Purmerend history

Purmerend owes its name to the fact that it is situated at the end of the Purmer Lake. This once small trading settlement became a flourishing town in the 15th century. Its major sources of income were fishing and shipping. In 1434, Purmerend received its town charter. Purmerend once boasted two convents, of which St. Ursula was the most famous. This convent was located on what is now known as the Koemarkt. Unfortunately, neither of the convents exists today. In 1572, the Sea Beggars defeated the Spanish and the nuns were driven away. It is also unfortunate that Slot Purmersteijn, a fifteenth century castle, can no longer be admired today. It was demolished in 1741 after it fell into ruin.

Historic ‘Slot Purmersteijn’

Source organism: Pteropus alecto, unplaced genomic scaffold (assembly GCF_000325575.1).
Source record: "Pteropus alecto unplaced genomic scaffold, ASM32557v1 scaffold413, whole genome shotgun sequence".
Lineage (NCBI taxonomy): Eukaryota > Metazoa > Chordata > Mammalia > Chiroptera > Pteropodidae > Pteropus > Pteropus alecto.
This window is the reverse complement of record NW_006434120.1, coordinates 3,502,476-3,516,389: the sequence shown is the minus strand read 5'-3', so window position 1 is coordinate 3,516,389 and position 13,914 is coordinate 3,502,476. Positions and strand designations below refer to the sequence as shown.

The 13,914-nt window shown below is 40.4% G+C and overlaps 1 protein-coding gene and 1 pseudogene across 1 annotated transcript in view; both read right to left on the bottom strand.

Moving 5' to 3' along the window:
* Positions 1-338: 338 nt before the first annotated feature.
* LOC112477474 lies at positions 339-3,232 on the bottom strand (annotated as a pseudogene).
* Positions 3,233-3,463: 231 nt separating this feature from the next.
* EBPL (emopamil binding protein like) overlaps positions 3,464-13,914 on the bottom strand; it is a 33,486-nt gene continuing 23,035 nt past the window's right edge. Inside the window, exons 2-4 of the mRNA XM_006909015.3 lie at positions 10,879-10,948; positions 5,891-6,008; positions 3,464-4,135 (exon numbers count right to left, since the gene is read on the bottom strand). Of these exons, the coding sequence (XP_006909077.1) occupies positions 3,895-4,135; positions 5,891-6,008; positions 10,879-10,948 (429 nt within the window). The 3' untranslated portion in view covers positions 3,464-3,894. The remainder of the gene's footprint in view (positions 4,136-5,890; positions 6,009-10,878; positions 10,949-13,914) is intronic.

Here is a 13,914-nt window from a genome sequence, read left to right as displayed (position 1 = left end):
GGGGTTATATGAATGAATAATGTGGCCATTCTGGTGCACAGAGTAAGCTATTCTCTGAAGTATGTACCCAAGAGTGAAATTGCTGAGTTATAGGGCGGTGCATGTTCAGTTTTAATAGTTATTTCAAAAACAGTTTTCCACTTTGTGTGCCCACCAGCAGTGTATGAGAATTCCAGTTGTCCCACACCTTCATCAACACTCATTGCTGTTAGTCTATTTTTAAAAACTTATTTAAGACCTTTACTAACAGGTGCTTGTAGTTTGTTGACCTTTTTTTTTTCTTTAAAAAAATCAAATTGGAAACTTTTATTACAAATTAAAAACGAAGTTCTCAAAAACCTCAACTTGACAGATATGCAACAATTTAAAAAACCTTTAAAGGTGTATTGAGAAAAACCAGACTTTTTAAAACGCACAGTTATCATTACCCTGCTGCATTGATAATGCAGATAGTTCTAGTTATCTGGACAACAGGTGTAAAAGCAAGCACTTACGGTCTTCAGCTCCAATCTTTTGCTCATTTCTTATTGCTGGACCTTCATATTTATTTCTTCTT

Not all of the historical buildings in and around Purmerend have been preserved. Regrettably, Slot Purmersteijn, which was built in 1410, can no longer be admired. This castle has, however, remained a symbol of an important piece of Purmerend’s history. It was built when the small farming village of Purmer grew into a larger settlement where traders and fishermen lived. In the 15th century, not only was the region threatened by the sea, it also had to contend with a great many plunderers. Count Willem VI was Lord and Master in Waterland at that time, and his treasurer, Willem Eggert, was responsible for maintaining order in that area. In 1410, he began to build a castle on the place where the road between Amsterdam and Hoorn crossed the river. It would take him 3 years to complete.  Willem Eggert died in 1417, and, following his death, twelve lords received the manorial rights to Purmerend on loan. These owners were not often seen at the castle. Purmersteijn was not so much used as a home, but rather as a centre for governance and jurisdiction. The last Lord of Purmersteijn was Philips van Egmond whose possessions were confiscated. Thus, in 1579, the States of Holland became the owners of Purmersteijn and the castle became a place for meetings and receptions. Unfortunately, in the eighteenth century, Holland was reduced to poverty and maintenance on the castle was no longer carried out. Purmersteijn fell into disrepair. In 1729, the States of Holland declared the castle uninhabitable and donated it to Purmerend. Twelve years later, the municipal authorities decided to demolish Purmesteijn. Although it may no longer be possible to visit the castle, its existence will always remain part of the history of present-day Purmerend.